Amendments to the pension schemes bill tabled in the House of Lords could hand the government “unprecedented” powers over schemes’ investment strategies, the Pensions and Lifetime Savings Association (PLSA) has warned.
The trade body is concerned that amendments to the pension schemes bill go too far in forcing schemes to report on climate change-related investments.
The Department for Work and Pensions (DWP) has pushed for amendments to the bill that would extend existing reporting requirements relating to the impact of climate change on investment portfolios.
In a statement published today, the DWP said it wanted the UK to become the first country in the world to force large schemes to report on climate change strategies.
PLSA head of defined benefit, local government pension schemes and standards Joe Dabrowski said the amendments "appear to go significantly beyond current requirement for schemes to disclose what they are doing on scheme investment around climate change, and would give unprecedented new powers to government bodies to interfere and request changes to private sector schemes' investment strategies".
"If that's the case it would set a dangerous precedent and be wholly inappropriate," he added.
"Nothing should cut across schemes' fiduciary duty and freedom to invest in members' best interests - and this will vary scheme by scheme. We urge the government to redraft the amendments and clarify its intent and respect for this principle."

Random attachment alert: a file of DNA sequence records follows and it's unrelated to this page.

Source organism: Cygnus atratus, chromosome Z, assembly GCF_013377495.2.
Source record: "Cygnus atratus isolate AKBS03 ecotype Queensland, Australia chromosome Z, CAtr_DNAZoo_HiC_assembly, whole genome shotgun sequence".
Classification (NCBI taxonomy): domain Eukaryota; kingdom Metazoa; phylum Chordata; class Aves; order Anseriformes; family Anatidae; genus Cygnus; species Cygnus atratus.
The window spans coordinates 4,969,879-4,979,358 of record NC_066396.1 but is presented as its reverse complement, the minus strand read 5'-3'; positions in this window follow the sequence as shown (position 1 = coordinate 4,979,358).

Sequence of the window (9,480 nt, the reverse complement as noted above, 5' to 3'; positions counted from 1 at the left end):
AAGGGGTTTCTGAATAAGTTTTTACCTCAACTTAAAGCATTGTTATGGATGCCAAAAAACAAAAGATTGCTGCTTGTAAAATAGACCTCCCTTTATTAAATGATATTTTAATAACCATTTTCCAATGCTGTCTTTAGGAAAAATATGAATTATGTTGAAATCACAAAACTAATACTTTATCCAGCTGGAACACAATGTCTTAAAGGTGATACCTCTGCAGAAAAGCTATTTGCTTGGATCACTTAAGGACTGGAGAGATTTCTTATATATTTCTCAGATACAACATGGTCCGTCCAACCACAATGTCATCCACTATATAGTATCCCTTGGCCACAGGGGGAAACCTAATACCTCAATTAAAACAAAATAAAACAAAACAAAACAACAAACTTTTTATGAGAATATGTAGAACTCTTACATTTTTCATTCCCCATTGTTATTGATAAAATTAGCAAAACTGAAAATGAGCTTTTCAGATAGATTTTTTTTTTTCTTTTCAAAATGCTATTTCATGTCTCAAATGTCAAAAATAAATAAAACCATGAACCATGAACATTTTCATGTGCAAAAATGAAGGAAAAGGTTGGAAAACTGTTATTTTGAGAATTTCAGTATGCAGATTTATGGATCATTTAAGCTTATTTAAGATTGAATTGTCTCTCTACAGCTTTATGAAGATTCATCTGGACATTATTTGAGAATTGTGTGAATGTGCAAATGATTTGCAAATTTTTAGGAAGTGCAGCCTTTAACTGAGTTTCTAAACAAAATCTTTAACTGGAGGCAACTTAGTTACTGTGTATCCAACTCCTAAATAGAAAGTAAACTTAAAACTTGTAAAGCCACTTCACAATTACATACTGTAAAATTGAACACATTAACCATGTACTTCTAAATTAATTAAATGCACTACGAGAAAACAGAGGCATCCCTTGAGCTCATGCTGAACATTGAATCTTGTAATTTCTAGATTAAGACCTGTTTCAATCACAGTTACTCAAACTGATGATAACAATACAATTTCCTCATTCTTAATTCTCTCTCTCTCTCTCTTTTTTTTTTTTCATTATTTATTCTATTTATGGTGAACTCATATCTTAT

Pinsent Masons head of pensions and long term savings Carolyn Saunders described the proposed changes as "a potential game changer for trustees".
She added: "The resulting obligations on trustees could extend far beyond the disclosure that is the main focus of the current statutory regime to require trustees to place climate change risk and opportunity at the heart of their investment strategies. And the need to publish information relating to the effects of climate change on a scheme will increase reputational risk for trustees and scheme sponsors."
The proposed changes to the bill came as work and pensions secretary Thérèse Coffey and outgoing Bank of England governor Mark Carney met last week to discuss measures aimed at "pushing pension schemes to do more on climate change".
According to a statement from the DWP, Coffey and Carney's discussion centred on furthering the work of the Taskforce on Climate-Related Financial Disclosures, which was set up in 2015 by the Financial Stability Board - of which Carney is chairman.
Coffey said: "Pension schemes shouldn't be dragging their heels when it comes to their climate change strategy. We've already introduced regulations that require pension trustees to set out their policy on climate change, but now we're taking things a step further.
"I want the UK to continue leading the way on the climate emergency defining the 21st century."
Since October 2019 schemes have been required to report financially material ESG considerations in statements of investment principles, and from October this year they will be required to publish a related implementation report.
The amendments tabled so far for the pension schemes bill can be viewed here.
The bill will go before a House of Lords committee from 24 February.
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